With everything increasingly moving from film to digital, it's a major challenge to apply a filmic look to a digital image. Most people want the filmic look now, particularly in music videos, with many directors of a certain generation opting to use film over digital, regardless of price or speed.
"The problem with shooting digitally is you have to work within that color space," says Brown, "and Toby's color science process is quite unique in that respect. You've got a head start straight away with your grading to get it into a film world, so all you're doing is really just finding that world. Then it's not as hard to put a small line through it and make it feel like it's of an era."
With most people choosing the same cameras to shoot on, colorists have become more important than ever in the image making process, helping cinematographers and directors differentiate themselves. "I think now grading is the last bastion to make your film or narrative piece feel like it's got its own identity," says Brown, adding that Tomkins helped him "establish that timeless world" for I Am Not Okay With This.
Film emulation is a passion of Tomkins' and has led him to spend many years developing unique techniques and tools to craft the desired effect. He originally created LUTs, which are his version of film stocks, for The End of the F***ing World pilot in 2011. Since then, he's continued development and they became a big part of the process for I Am Not Okay With This.
"I think everything benefits from being in that filmic world. We have an emotional connection to that type of color," says Tomkins. "I think when we formed our emotional relationship to images on a screen, for most of us—or my generation, at least—that was always shot on film, printed to film, so that's what we see cinema as. And when you see colors that look like that, I think you're brain goes, 'This is cinema, this is a world, this is a story.' You're meant to get absorbed by this story and escapism and all of those sorts of themes of cinema. I think color is a part of that emotional response as well as everything else."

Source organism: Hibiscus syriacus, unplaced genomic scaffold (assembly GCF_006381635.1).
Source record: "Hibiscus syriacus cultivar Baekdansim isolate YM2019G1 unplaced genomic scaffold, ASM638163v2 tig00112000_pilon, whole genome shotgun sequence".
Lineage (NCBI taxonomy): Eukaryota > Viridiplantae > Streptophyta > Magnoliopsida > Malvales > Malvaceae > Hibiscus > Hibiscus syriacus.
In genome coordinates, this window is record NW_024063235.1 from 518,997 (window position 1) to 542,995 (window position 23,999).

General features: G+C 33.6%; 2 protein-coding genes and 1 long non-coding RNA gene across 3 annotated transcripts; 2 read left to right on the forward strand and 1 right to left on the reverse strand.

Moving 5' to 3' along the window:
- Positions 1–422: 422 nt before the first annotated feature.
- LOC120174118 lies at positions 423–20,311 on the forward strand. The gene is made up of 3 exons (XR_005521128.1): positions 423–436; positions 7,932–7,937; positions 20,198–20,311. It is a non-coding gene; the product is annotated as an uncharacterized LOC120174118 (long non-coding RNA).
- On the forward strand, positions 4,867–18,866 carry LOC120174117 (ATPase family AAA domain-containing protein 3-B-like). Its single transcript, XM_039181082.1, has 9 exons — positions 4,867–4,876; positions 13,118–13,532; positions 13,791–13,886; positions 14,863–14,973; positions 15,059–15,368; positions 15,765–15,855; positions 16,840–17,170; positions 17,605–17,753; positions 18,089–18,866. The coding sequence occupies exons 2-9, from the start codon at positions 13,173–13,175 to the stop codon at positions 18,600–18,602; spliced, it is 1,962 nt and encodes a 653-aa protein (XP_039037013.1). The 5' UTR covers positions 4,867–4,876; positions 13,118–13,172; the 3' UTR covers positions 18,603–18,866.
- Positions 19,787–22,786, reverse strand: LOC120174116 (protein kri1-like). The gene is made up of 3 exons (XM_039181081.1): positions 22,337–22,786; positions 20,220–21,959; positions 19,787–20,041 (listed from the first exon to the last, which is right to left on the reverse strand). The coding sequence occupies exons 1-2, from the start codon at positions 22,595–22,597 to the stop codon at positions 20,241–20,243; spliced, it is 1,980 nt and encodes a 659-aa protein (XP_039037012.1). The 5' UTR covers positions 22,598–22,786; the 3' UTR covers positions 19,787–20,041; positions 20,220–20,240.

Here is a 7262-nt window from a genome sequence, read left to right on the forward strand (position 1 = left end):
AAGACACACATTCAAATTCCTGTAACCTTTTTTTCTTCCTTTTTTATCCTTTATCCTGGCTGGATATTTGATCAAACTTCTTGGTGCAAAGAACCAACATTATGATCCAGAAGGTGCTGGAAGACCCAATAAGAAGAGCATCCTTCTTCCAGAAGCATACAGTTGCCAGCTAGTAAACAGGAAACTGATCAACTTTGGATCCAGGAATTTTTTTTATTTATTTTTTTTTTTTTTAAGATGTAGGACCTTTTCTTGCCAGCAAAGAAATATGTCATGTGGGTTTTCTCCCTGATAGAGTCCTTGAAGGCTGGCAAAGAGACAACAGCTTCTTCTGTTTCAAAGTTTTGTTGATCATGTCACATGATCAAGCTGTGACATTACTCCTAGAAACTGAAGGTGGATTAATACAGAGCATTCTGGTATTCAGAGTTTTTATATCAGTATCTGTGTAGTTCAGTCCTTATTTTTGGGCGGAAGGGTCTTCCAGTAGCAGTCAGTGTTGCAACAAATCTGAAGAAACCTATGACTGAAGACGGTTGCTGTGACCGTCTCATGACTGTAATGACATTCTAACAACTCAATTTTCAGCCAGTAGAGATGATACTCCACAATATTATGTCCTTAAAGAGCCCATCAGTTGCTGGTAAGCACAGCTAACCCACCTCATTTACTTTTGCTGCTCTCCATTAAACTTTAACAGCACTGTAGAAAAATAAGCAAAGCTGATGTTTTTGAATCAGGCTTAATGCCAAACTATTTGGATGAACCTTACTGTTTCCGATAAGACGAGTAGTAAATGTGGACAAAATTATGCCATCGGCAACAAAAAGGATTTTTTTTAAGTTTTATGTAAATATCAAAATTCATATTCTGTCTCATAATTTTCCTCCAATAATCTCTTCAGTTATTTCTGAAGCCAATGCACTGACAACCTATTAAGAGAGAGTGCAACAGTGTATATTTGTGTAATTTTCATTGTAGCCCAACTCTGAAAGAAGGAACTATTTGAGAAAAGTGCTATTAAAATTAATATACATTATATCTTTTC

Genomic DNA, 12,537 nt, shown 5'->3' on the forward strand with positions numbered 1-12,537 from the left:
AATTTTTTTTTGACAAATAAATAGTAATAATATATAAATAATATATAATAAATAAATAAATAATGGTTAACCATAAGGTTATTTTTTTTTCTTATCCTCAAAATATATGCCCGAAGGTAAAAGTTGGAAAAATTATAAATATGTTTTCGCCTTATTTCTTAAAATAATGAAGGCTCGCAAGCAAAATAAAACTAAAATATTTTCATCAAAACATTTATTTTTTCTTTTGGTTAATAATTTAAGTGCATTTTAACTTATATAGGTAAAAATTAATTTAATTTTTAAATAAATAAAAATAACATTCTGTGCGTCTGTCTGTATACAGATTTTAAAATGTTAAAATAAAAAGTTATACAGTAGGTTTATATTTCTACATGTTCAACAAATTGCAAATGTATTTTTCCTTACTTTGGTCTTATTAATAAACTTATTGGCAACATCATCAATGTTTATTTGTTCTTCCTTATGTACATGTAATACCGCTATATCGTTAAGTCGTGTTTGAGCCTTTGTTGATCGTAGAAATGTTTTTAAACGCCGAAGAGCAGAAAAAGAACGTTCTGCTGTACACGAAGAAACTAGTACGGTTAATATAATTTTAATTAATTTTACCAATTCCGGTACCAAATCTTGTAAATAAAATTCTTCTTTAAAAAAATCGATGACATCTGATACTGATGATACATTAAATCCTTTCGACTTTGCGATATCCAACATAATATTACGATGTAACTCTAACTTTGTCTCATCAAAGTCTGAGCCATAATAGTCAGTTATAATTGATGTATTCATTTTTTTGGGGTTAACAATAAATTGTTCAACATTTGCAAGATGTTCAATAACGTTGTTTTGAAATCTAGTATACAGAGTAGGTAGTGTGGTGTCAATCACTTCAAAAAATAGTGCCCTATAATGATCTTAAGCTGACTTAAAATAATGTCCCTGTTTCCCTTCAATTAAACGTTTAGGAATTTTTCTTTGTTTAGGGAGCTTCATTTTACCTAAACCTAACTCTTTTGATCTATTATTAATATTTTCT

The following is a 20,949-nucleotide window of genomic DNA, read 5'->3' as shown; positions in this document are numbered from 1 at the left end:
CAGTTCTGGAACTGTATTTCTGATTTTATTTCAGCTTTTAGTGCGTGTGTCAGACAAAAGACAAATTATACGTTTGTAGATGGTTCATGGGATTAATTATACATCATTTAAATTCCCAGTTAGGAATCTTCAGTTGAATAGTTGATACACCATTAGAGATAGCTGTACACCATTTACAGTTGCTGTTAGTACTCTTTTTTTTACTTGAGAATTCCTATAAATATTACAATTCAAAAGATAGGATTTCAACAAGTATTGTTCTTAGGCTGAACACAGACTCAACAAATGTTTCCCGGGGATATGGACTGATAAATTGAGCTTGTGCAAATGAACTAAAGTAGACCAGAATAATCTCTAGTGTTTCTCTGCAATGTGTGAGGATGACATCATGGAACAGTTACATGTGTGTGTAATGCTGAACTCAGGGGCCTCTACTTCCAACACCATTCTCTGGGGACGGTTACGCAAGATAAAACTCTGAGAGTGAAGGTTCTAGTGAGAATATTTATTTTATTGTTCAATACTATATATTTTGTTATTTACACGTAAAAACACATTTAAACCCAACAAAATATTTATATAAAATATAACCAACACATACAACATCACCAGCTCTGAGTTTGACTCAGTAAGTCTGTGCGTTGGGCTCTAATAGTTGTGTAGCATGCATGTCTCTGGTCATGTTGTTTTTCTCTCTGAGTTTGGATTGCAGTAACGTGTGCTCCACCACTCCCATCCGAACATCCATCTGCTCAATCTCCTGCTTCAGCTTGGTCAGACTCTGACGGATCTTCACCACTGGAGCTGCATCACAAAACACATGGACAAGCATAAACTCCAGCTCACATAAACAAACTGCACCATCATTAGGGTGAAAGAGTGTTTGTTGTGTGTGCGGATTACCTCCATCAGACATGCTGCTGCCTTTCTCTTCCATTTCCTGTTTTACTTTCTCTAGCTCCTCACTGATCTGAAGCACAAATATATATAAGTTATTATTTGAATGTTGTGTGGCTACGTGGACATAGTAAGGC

Tomkins says the memories and stories that people associate with the colors of film are like "Kodak moments."
"There's a heritage to it," he adds, "and there's prestige as well because there's certain filmmakers like Christopher Nolan and Paul Thomas Anderson whose films are known for their aesthetic—not just because they're shot on film, but I think you associate that look with a certain level of care, attention and polish."
To get their own look for I Am Not Okay With This, the pair conducted pre-production tests, both with cameras (Brown tested the Sony, Red and Alexa against each other) and with color (Tomkins crafted some extra LUTs).
The end result was the rare freedom to be able to grade in London while everything else was happening in America. The pair sat together in the CHEAT studio and found that the first grade pass had very few notes back from Entwistle. Brown and Tomkins' long working relationship has helped them develop a shorthand and makes less work for them down the line.
"I think at the end of the day it's about seeing the world in the same way," says Brown. "Many collaborations throughout film history which have been decades long are because they just click with that person at the right time in their career and you ride the wave with each other."
"Exactly," Tomkins adds. "A junior colorist said to me, 'How do you get to work on these cool Netflix shows?' And I said, 'Work with a really good DOP and wait 10 years!'"